European Parliament (2004–2008)[edit]

Stubb served as an MEP for Finland from 2004 to 2008. He was elected in 2004 with 115,225 votes (the second highest number of votes in Finland for that election) as a member of the National Coalition Party. As that party was a member of the EPP, he sat in the European People's Party-European Democrats group.[6] During this time he became one of the most well-known members of the Parliament.[12]

Stubb was a member of the Committee on Budgetary Control and a vice-president of the Committee on Internal Market and Consumer Protection. He was a substitute member of the Committee on Constitutional Affairs and the Delegation to the EU-Turkey Joint Parliamentary Committee (as of August 2007).[6]

In 2006 he wrote a report for the Parliament on the EU's interpretation costs, which was adopted by the Parliament. He called for greater awareness of the costs of translation, which he calculated as 511 million euros in 2005 for the Parliament, Commission and Council together. Despite the costs and the need for some changes, he underlined that multilingualism is one of the EU's main assets.[13]

Minister for Foreign Affairs (2008–2011)[edit]

On 1 April 2008, Stubb's 40th birthday, the Finnish government announced that Stubb would be appointed as its new Minister for Foreign Affairs following a scandal surrounding his predecessor, Ilkka Kanerva. Stubb was sworn in on 4 April.[14] The decision to appoint him was unanimous[15] and his seat in the European Parliament was taken up by Sirpa Pietikäinen, a former environment minister.[9]

On his appointment, Stubb was described as a competent politician[9] and a supporter of Finland's accession to NATO, stating that he does not understand Finland's non-alignment policy. In 2011 when Stubb was Foreign Minister, leaked diplomatic cables from the US embassy in Helsinki released by Wikileaks stated that Stubb’s then advisor Jori Arvonen had promised the United States that if the National Coalition Party were to win the elections Finland would join NATO. At the time Stubb refused to comment on any Wikileaks documents. [16]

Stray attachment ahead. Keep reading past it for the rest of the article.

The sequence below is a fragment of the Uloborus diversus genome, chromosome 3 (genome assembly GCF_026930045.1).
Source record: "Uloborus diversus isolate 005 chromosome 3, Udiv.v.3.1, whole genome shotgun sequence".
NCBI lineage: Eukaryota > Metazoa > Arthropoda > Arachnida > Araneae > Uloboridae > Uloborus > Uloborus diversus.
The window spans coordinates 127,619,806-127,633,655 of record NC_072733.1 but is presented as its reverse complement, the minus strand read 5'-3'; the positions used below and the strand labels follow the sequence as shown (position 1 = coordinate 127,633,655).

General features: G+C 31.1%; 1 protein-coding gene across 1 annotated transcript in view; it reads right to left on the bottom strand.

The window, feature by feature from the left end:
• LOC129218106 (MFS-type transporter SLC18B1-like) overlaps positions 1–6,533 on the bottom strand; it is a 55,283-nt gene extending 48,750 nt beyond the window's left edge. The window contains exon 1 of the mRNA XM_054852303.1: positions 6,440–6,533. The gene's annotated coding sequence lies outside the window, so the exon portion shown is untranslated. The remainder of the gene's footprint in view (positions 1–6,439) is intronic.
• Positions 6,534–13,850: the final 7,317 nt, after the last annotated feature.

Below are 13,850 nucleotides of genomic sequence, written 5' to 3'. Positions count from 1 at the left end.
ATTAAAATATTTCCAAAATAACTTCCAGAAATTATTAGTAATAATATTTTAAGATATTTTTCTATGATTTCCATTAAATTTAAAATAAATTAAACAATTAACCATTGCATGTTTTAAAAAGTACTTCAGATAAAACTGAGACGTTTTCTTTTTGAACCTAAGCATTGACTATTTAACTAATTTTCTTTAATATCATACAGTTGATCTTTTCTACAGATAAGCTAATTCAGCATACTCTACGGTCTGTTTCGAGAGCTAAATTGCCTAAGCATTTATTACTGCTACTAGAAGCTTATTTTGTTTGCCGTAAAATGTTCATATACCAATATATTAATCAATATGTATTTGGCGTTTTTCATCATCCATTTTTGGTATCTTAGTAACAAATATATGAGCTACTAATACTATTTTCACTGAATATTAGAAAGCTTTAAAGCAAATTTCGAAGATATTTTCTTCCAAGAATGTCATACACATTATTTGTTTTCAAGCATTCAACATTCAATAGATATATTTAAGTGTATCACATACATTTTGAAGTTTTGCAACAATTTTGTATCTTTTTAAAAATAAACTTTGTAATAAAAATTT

Stubb does not believe the President of Finland needs to attend meetings of the European Council in addition to the Prime Minister.[15] Jyrki Katainen, the Finnish Finance Minister and chairman of National Coalition Party, supported Stubb stating he was surprising, courageous and that he "puts a smile on one's face".[9]

As the Foreign Minister of Finland, Stubb was the Chairman-in-Office of the Organization for Security and Co-operation in Europe from 5 April 2008 to 31 December 2008.[17] The Russian-Georgian war occurred during this period, and OSCE brokered an agreement to send military observers to the area.

Minister for European Affairs and Foreign Trade (2011–2014)[edit]

In 2011 Stubb stood for election to the Finnish Parliament for the first time and was elected MP. He was the second-most-popular candidate in the election, in which the National Coalition Party became the largest party. In the government negotiations the Foreign Affairs ministerial portfolio went to the Social Democrats. Stubb became Minister for Europe and Foreign Trade in Jyrki Katainen's cabinet.

During the crises in Crimea and Eastern Ukraine Stubb expressed reluctance to adopt sanctions against Russia,[18] arguing that a three percent drop in the Russian economy would result in a half percent drop in the Finnish economy. He went on to argue that money should be used as a force for good in geo-political relations, stating: "As I have said before, money is the best peace mediator“ [19] and “Money should be given the Nobel Peace Prize”.[20] (As Prime Minister he would later change his stance after further escalation in Eastern Ukraine, describing EU's sanctions against Russia necessary.)[21]

Prime Minister (2014–)[edit]